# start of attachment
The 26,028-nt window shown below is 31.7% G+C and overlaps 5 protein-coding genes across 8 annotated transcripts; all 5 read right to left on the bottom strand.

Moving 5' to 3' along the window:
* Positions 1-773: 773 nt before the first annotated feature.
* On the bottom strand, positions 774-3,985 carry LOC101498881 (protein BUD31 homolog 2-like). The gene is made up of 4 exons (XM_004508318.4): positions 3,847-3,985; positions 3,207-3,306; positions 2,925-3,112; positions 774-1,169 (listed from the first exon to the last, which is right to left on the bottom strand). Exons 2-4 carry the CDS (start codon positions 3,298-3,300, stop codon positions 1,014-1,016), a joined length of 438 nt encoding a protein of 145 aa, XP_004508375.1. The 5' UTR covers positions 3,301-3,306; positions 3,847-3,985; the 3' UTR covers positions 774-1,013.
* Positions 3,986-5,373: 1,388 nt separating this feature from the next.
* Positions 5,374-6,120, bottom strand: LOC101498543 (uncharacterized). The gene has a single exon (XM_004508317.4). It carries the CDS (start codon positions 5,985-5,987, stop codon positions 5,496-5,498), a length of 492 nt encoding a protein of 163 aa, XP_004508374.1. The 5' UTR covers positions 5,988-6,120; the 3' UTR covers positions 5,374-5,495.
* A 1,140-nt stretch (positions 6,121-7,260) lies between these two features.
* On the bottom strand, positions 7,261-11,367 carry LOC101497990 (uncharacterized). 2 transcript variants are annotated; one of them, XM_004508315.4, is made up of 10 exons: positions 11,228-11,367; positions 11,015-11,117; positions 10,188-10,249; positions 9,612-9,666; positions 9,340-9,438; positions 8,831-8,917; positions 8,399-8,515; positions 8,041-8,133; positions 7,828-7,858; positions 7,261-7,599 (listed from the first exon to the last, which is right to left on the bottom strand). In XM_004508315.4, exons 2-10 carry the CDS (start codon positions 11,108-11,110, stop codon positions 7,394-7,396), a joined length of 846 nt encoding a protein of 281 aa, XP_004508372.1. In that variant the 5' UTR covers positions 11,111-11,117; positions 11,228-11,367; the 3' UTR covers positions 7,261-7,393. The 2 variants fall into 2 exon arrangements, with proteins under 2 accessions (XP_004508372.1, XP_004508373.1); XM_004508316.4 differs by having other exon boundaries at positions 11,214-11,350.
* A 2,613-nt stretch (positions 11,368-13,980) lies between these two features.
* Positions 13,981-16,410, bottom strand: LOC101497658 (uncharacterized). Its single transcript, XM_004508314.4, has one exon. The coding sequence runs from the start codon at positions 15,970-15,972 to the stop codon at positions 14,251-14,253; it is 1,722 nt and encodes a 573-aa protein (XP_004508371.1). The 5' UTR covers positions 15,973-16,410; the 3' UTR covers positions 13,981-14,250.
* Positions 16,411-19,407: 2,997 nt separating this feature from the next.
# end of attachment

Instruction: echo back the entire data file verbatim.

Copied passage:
The 26,028-nt window shown below is 31.7% G+C and overlaps 5 protein-coding genes across 8 annotated transcripts; all 5 read right to left on the bottom strand.

Moving 5' to 3' along the window:
* Positions 1-773: 773 nt before the first annotated feature.
* On the bottom strand, positions 774-3,985 carry LOC101498881 (protein BUD31 homolog 2-like). The gene is made up of 4 exons (XM_004508318.4): positions 3,847-3,985; positions 3,207-3,306; positions 2,925-3,112; positions 774-1,169 (listed from the first exon to the last, which is right to left on the bottom strand). Exons 2-4 carry the CDS (start codon positions 3,298-3,300, stop codon positions 1,014-1,016), a joined length of 438 nt encoding a protein of 145 aa, XP_004508375.1. The 5' UTR covers positions 3,301-3,306; positions 3,847-3,985; the 3' UTR covers positions 774-1,013.
* Positions 3,986-5,373: 1,388 nt separating this feature from the next.
* Positions 5,374-6,120, bottom strand: LOC101498543 (uncharacterized). The gene has a single exon (XM_004508317.4). It carries the CDS (start codon positions 5,985-5,987, stop codon positions 5,496-5,498), a length of 492 nt encoding a protein of 163 aa, XP_004508374.1. The 5' UTR covers positions 5,988-6,120; the 3' UTR covers positions 5,374-5,495.
* A 1,140-nt stretch (positions 6,121-7,260) lies between these two features.
* On the bottom strand, positions 7,261-11,367 carry LOC101497990 (uncharacterized). 2 transcript variants are annotated; one of them, XM_004508315.4, is made up of 10 exons: positions 11,228-11,367; positions 11,015-11,117; positions 10,188-10,249; positions 9,612-9,666; positions 9,340-9,438; positions 8,831-8,917; positions 8,399-8,515; positions 8,041-8,133; positions 7,828-7,858; positions 7,261-7,599 (listed from the first exon to the last, which is right to left on the bottom strand). In XM_004508315.4, exons 2-10 carry the CDS (start codon positions 11,108-11,110, stop codon positions 7,394-7,396), a joined length of 846 nt encoding a protein of 281 aa, XP_004508372.1. In that variant the 5' UTR covers positions 11,111-11,117; positions 11,228-11,367; the 3' UTR covers positions 7,261-7,393. The 2 variants fall into 2 exon arrangements, with proteins under 2 accessions (XP_004508372.1, XP_004508373.1); XM_004508316.4 differs by having other exon boundaries at positions 11,214-11,350.
* A 2,613-nt stretch (positions 11,368-13,980) lies between these two features.
* Positions 13,981-16,410, bottom strand: LOC101497658 (uncharacterized). Its single transcript, XM_004508314.4, has one exon. The coding sequence runs from the start codon at positions 15,970-15,972 to the stop codon at positions 14,251-14,253; it is 1,722 nt and encodes a 573-aa protein (XP_004508371.1). The 5' UTR covers positions 15,973-16,410; the 3' UTR covers positions 13,981-14,250.
* Positions 16,411-19,407: 2,997 nt separating this feature from the next.